On Being 1-2
Expectations are on a roller coaster. They started low before the season got underway, climbed exponentially after the Eagles throttled Washington in Week 1, now we’re down in the dumps after consecutive losses. All the while, how good this team actually is likely still lies somewhere in between.
That said, their 1-2 record isn’t as bad as it seems. They lost to San Diego on a last-minute field goal, which any number of single plays could have prevented from happening—Alex Henery missed a field goal for the Birds; Mike Vick made a poor throw to James Casey in the end zone that the tight end couldn’t handle; DeSean Jackson had one long touchdown called back on a penalty, couldn’t quite haul in another, while his momentum carried him out of bounds on a third.
Then despite turning the ball over five times against Kansas City, it took the Chiefs until the fourth quarter to put the Philly away. These were both winnable games, which is good from the standpoint that at least the Eagles are competing.
And if you look around the NFC East—which some would dub the worst division in football—the Birds are not in bad shape. Dallas is 2-1, but New York and Washington are both 0-3, and have looked completely pathetic in the process. When you factor in both of Philly’s losses were out of conference, those actually might not matter much if they turn things around in upcoming weeks.
Chip Kelly’s offense is working. The Eagles’ offense is ranked second in the NFL with 461.7 yards per game, and would take over first if the Broncos don’t eclipse that number on Monday night. The defense not surprisingly remains a work in progress, but they’ve held up their end of the bargain in two of three games so far, taking advantage of a rusty RG3 in Week 1, and keeping Kansas City out of the end zone until the fourth quarter last Thursday.
Chances are the Birds are staring at 1-3 with a trip to Denver this weekend—yet another out-of-conference matchup—but given the state of their division, not to mention the fact that they haven’t looked like pushovers by any means, and there’s little reason besides their record to feel any worse about the Eagles than you probably did coming in. Remember, this was supposed to be a rebuilding year anyway.
On Time of Possession
No, losing time of possession was not to blame for either of the Eagles’ back-to-back losses, at least not directly. Philadelphia has been doubled up in TOP for two consecutive weeks, which has led to many reminders that head coach Chip Kelly doesn’t care about this particular statistic, thus he must be wrong.
Well, I’ve got news for you, but most teams probably aren't going to win time of possession after they turn the ball over five times the way the Birds did against Kansas City. It wasn’t an issue of Chip’s offense moving too fast, preventing his own defense from catching a breather. Michael Vick and co. couldn’t go more than a few plays without coughing up the football or punting it away.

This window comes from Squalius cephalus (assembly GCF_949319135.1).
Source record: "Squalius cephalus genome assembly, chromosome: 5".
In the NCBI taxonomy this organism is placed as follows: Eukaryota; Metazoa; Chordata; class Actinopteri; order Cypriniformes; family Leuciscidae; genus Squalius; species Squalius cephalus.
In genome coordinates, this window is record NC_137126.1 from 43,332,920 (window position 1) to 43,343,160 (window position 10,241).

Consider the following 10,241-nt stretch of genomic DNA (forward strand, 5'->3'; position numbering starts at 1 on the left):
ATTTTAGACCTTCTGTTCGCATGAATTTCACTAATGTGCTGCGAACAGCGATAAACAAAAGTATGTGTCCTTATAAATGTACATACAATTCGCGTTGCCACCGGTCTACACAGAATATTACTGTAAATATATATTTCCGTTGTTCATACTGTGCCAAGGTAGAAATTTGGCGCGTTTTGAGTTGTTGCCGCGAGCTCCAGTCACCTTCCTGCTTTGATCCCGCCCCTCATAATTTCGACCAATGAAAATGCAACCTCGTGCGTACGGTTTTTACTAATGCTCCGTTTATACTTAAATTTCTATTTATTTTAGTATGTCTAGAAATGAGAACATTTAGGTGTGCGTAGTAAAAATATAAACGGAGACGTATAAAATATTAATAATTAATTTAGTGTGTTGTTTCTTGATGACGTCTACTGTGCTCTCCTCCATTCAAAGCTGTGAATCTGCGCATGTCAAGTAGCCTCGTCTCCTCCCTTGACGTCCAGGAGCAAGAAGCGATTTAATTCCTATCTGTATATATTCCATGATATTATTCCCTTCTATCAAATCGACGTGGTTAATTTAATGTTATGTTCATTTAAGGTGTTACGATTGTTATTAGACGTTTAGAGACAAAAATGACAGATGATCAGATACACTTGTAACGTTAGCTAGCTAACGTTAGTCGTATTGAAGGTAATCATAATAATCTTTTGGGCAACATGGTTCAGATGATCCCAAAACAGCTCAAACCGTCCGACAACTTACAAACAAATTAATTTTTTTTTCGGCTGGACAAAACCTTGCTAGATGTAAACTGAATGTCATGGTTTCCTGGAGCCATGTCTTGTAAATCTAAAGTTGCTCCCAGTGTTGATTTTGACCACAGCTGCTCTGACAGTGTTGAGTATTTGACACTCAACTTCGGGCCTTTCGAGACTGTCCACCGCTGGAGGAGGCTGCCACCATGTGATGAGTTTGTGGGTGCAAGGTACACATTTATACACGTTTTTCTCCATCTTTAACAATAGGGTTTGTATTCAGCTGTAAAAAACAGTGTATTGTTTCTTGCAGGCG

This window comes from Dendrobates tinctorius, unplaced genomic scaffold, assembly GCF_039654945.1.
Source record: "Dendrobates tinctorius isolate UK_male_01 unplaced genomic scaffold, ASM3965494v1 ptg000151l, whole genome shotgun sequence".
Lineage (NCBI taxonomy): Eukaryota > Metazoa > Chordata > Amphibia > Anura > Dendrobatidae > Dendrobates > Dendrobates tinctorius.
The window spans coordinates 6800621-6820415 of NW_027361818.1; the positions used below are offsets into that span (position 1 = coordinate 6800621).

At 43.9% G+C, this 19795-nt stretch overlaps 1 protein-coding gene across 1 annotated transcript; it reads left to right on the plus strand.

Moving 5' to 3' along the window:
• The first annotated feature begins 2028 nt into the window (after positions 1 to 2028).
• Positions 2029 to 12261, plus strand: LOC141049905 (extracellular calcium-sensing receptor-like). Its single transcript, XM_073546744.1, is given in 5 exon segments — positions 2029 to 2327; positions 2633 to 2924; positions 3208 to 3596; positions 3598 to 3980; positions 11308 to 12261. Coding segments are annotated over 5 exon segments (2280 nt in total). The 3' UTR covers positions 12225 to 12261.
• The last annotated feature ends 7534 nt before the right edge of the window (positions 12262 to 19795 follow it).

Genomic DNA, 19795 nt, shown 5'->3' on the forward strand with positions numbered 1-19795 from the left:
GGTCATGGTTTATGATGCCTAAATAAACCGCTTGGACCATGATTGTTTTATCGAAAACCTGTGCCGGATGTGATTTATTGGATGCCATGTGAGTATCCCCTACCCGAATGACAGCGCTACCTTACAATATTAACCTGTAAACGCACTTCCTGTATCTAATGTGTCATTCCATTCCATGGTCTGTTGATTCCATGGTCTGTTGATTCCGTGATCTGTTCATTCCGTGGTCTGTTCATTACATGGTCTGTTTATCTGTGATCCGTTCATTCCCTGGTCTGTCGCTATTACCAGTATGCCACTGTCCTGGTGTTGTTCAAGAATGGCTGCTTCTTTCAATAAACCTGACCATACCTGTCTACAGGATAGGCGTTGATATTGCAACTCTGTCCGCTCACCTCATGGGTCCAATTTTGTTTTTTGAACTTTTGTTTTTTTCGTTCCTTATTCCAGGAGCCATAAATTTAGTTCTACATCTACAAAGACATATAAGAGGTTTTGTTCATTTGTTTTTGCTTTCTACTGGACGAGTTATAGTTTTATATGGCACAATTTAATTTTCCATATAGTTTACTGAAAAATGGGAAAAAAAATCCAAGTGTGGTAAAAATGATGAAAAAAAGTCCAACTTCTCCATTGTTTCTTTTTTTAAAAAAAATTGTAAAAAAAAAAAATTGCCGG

Versus San Diego, the defense couldn’t get itself off the field. The Chargers were going on long scoring drives from the opening kickoff. The Eagles couldn’t stop them late, but they couldn’t stop them early either.
I don’t agree with Kelly that time of possession doesn’t matter at all. It certainly can make the difference, and the fact that the clock was not on Philly’s side these last two games certainly didn’t help. However, people are seriously jumping to conclusions about the up-tempo offense hurting the defense. What’s hurt the defense are Philip Rivers and a lack of consistent execution by the offense.
Context is important with any stat. If the defense is wearing down because they’ve been on the field too long, there are reasons other than because Chip wants to go fast.
On Mike Vick
I was a little surprised at how quickly many were to jump off the quarterback’s bandwagon after last Thursday’s performance. Vick was responsible for three of Philadelphia’s five turnovers by himself, including a pick-six that his team was never quite able to recover from, and the 11-year veteran looked indecisive and erratic. There was nothing reassuring about his passing line: 13-of-30 for 208 yards, 1 TD, 2 INT.
This was the sort of game I came to expect from Vick long, long ago, so that certainly wasn’t what caught me off guard. It was that some were already posing the question how many more chances would the four-time Pro Bowler get?
It’s odd because most would agree Vick played well in the first two games, certainly good enough to win either one. He hasn’t been perfect this season, missing some throws here or there—it’s not nitpicking, his underthrown pass to James Casey in the end zone against San Diego might have cost his team that win. But prior to Thursday night, Vick hadn’t tossed a single interception either, and you certainly wouldn’t lay their first loss at his feet.
Then there’s the fact that the Eagles’ offensive line was pretty abysmal against Kansas City. It doesn’t account for all of the poor play under center, for instance the pick-six at the game’s outset. It’s a lot harder to mount a comeback though when the other team is dominating the line of scrimmage.
Could Vick’s job be in jeopardy? If he starts stringing together a bunch of poor outings like this last one, then sure, but it’s a little soon to be calling for Nick Foles’ number. Anybody can have one bad game, and as of now that’s all it is for Vick as far as Chip Kelly is concerned. Let’s see how No. 7 responds to the adversity in the weeks ahead.